Williams said the competitions are held “anywhere from back-of-the-woods high school stadiums to pro football stadiums,” and each attracts a crowd.

“They attract audiences by themselves,” Williams said. “The amount of people that show up usually is in the thousands.”

The DCI has two divisions — a World Class Division and Open Class Division — and Williams’ corps is in World Class. As of earlier this month, Williams’ band was performing better than it did last year, when it failed to place in the top 25 of DCI’s drums corps to land a spot in the World Championship Semifinals.

“We were four places from making the semifinals last year,” Williams said. “This year, we are sitting at a higher score at this point in the season than we were last year, which is looking really promising.”

Williams said he will attend the DCI International Championships regardless of whether he is there as a competitor or as a spectator.

After the championship finals are over, he will leave Indianapolis for his long-awaited trip home to Paxton.

“It gets hard on you at first,” Williams said about being away from home for so long. “But you get used to it because the members around you, they all are working toward the same goal; they all are really your family; they all are your brothers and sisters; they just want to make everybody better.

“Once you’re out there (competing), it’s really all worth it. I really can’t complain about it.”

Williams’ parents — Brandi and Jeff Williams — don’t like their son being away this long, but they love seeing him on the field at the competitions, Williams said.

“They’re really big into band and the performances,” he said. “They just miss me a lot, is what I hear. I hear that every time they show up.”

Williams relies on sponsorships and donations as his main source of funding to do the activity. This year he did presentations to local groups and received donations and sponsorships through individuals, businesses and organizations, including the Eureka Rotary Club, Country Financial Insurance in Eureka and the Loda American Legion post.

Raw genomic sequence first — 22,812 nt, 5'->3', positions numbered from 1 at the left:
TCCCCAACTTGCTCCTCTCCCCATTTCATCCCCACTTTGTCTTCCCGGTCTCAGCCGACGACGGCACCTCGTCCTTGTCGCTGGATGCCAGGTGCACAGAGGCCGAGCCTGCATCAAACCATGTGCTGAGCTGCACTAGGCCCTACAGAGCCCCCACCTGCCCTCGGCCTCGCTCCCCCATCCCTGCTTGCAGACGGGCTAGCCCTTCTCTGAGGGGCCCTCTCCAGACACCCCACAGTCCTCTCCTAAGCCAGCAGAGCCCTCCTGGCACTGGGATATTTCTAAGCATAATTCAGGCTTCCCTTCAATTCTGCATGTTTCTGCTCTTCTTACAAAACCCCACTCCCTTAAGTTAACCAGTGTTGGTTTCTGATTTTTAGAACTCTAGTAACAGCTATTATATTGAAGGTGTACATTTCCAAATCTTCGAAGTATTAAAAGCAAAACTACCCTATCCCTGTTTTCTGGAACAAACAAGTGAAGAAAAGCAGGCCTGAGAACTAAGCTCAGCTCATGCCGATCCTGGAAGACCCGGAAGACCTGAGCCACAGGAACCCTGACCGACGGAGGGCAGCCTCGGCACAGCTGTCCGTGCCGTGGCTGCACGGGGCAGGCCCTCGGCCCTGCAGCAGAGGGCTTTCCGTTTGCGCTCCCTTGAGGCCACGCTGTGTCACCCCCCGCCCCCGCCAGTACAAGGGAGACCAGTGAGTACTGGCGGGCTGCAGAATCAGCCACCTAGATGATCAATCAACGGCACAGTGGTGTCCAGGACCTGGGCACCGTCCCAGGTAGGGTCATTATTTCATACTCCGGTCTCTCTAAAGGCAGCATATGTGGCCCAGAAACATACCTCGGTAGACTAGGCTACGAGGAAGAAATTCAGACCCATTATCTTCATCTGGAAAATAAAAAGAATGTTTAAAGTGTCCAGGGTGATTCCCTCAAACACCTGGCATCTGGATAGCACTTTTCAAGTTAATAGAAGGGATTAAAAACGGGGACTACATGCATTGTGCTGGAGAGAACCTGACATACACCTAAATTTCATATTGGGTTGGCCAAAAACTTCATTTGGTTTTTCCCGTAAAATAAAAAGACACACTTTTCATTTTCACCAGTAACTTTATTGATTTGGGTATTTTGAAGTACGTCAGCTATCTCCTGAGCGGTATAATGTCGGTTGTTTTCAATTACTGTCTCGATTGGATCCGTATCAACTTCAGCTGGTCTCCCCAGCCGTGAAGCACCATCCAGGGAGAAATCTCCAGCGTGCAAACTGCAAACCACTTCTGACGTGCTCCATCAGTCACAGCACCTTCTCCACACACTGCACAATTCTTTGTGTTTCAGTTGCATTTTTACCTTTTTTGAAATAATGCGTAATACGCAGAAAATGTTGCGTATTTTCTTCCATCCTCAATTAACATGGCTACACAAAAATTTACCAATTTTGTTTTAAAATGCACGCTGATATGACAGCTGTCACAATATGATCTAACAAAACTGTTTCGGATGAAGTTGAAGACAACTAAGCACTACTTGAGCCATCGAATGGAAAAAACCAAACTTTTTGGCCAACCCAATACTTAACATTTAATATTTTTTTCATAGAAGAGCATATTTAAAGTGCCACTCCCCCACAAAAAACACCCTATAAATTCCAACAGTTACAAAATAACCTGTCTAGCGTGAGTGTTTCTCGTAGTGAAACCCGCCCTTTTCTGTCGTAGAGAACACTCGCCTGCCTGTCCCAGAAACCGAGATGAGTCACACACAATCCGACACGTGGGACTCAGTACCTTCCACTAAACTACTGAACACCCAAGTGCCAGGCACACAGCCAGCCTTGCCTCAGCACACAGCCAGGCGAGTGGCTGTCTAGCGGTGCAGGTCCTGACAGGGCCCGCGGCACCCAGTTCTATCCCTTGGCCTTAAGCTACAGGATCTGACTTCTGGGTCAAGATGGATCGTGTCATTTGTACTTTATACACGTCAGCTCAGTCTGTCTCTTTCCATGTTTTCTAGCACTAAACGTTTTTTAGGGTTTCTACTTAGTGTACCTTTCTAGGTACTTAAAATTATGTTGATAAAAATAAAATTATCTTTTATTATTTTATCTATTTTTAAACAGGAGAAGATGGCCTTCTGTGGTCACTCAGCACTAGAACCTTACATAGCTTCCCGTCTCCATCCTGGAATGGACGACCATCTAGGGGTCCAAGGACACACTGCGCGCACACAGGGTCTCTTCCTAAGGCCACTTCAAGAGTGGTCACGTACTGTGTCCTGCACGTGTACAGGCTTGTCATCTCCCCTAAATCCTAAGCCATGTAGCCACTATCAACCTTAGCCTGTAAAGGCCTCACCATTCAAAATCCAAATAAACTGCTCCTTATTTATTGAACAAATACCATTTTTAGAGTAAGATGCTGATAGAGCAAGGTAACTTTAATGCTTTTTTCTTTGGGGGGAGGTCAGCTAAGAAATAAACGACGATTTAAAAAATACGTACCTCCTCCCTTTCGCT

Williams said he has been interested in music from an early age, with his first instrument being a snare drum. He played the snare drum exclusively until his freshman year, when he started playing the bass drum as a member of the Panther Regiment. He then played another percussion instrument as a sophomore before moving back to the snare drum as a junior.

As a senior, he will again play the snare drum, although that was not his first choice.

“I asked to do marching bass, but the problem with that was my instructor (Tim Hess) thought that would be too easy and that the snare would be more challenging, so he wanted me on the snare drum this year. So I didn’t really get a choice,” Williams said.

Williams will return to the Panther Regiment once school starts back up in mid-August.

After his senior year is over, he might again return to the Pioneer Drum and Bugle Corps, but he is not sure at this point.

“You can do this up until you turn 21, and I plan to keep doing it, but I’m just not sure about next year,” said Williams, who wants to go back to the bass drum once he returns to his drum corps.

“This is just where I feel like I belong right now, so that’s (the instrument) I’m sticking with.”

People can follow Williams’ competitions on his Facebook page at www.facebook.com/garet2016pioneer.

Location (3):Local, Paxton, Ford County